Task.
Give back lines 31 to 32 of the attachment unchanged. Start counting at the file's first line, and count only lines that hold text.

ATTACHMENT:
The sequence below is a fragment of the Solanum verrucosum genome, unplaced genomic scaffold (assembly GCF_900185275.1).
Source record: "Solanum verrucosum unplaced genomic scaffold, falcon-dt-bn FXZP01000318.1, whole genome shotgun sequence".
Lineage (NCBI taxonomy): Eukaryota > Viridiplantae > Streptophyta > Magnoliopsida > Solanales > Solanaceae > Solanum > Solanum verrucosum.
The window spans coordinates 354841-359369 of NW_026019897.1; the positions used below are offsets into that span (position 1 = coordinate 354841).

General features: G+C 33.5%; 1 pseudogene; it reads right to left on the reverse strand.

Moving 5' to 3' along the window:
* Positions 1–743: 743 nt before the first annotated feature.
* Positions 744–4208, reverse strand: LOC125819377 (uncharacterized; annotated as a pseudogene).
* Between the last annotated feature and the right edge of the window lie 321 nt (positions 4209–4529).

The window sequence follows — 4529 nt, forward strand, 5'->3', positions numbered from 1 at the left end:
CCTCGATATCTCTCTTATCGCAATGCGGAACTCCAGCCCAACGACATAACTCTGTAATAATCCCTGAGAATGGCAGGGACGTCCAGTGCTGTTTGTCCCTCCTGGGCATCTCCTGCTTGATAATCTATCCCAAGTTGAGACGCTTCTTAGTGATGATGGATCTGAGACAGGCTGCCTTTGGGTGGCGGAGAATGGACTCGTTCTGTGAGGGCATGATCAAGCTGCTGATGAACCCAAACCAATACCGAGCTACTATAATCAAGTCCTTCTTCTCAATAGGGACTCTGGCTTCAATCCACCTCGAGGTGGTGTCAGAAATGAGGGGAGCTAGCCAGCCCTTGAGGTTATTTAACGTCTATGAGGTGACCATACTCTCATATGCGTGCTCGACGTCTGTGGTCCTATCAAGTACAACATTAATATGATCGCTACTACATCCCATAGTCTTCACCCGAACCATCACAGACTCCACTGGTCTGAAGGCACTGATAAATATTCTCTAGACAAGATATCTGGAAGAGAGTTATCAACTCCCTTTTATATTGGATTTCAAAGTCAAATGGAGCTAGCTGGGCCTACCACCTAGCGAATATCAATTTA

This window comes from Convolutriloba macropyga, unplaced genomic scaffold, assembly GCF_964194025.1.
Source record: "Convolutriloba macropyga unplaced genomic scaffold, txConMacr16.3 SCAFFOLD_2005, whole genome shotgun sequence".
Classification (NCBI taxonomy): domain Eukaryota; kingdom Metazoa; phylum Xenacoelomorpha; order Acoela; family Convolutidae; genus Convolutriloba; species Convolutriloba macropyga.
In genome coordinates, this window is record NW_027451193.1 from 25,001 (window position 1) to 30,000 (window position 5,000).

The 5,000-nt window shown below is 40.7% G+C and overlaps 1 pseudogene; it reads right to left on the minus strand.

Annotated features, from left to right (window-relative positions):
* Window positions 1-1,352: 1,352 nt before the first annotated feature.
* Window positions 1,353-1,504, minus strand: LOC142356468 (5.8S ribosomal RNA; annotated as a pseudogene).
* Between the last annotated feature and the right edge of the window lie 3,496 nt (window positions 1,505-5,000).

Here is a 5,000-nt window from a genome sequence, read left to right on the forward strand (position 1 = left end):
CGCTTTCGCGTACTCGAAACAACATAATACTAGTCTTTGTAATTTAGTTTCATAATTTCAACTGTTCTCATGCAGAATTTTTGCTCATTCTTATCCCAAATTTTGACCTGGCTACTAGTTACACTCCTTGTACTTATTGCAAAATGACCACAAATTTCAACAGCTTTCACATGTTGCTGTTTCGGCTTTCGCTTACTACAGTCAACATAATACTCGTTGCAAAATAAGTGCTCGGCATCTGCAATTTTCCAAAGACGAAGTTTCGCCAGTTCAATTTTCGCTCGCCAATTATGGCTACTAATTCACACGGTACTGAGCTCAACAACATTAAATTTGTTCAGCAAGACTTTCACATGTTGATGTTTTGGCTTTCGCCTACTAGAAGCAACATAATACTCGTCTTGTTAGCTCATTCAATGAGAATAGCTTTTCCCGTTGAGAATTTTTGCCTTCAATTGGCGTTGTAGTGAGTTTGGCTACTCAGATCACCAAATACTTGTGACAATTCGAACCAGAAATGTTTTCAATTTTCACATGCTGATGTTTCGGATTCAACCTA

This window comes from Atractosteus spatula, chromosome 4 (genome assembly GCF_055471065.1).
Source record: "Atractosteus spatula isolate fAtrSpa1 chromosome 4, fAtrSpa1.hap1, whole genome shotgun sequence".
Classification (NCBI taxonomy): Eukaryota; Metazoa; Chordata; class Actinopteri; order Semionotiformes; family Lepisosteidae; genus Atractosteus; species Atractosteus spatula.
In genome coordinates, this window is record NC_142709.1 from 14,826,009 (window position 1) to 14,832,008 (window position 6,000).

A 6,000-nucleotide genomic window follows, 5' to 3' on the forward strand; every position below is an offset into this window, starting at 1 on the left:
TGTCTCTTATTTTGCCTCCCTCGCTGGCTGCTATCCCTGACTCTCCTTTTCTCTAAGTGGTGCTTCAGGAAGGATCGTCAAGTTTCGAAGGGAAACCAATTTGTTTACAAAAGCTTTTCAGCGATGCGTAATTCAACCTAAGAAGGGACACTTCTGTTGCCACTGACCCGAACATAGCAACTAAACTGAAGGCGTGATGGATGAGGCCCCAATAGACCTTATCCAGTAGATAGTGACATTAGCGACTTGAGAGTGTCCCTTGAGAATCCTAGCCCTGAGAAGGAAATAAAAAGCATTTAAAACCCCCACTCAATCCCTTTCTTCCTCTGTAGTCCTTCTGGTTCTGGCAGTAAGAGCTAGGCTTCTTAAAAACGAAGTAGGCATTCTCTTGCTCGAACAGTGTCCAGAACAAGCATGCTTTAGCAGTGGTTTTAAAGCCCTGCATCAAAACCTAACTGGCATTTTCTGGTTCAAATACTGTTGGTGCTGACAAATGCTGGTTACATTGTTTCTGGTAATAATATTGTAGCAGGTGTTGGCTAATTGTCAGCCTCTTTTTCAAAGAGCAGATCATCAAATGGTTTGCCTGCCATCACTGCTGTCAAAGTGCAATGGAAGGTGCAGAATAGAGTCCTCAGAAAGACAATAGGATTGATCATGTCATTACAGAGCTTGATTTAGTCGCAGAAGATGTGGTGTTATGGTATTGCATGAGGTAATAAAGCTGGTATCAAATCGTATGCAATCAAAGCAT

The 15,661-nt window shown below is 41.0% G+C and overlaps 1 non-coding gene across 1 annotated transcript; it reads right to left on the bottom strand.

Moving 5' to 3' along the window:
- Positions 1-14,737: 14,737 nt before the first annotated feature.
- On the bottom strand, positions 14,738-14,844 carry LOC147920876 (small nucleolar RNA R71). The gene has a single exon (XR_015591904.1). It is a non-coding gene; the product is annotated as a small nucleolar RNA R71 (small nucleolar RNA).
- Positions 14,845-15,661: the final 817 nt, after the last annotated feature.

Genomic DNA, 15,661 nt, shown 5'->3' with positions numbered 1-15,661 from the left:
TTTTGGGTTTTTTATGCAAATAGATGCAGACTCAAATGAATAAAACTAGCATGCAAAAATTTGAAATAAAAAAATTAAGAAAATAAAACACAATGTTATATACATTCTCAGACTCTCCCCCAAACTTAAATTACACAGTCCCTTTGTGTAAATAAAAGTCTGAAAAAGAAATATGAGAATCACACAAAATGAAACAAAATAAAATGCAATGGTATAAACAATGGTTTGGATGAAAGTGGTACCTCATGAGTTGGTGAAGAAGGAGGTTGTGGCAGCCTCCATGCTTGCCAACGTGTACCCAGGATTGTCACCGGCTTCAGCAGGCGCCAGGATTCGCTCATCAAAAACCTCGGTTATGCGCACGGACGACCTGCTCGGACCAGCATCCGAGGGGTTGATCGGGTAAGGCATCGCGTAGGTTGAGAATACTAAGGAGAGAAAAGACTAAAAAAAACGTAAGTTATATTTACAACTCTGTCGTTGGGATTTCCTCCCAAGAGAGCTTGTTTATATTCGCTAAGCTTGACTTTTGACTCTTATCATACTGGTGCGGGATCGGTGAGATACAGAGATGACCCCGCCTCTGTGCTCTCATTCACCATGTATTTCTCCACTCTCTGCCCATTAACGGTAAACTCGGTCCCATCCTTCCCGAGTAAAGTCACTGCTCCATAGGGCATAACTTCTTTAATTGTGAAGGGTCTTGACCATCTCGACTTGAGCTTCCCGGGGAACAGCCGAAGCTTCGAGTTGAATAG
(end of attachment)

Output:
- Positions 1-14,737: 14,737 nt before the first annotated feature.
- On the bottom strand, positions 14,738-14,844 carry LOC147920876 (small nucleolar RNA R71). The gene has a single exon (XR_015591904.1). It is a non-coding gene; the product is annotated as a small nucleolar RNA R71 (small nucleolar RNA).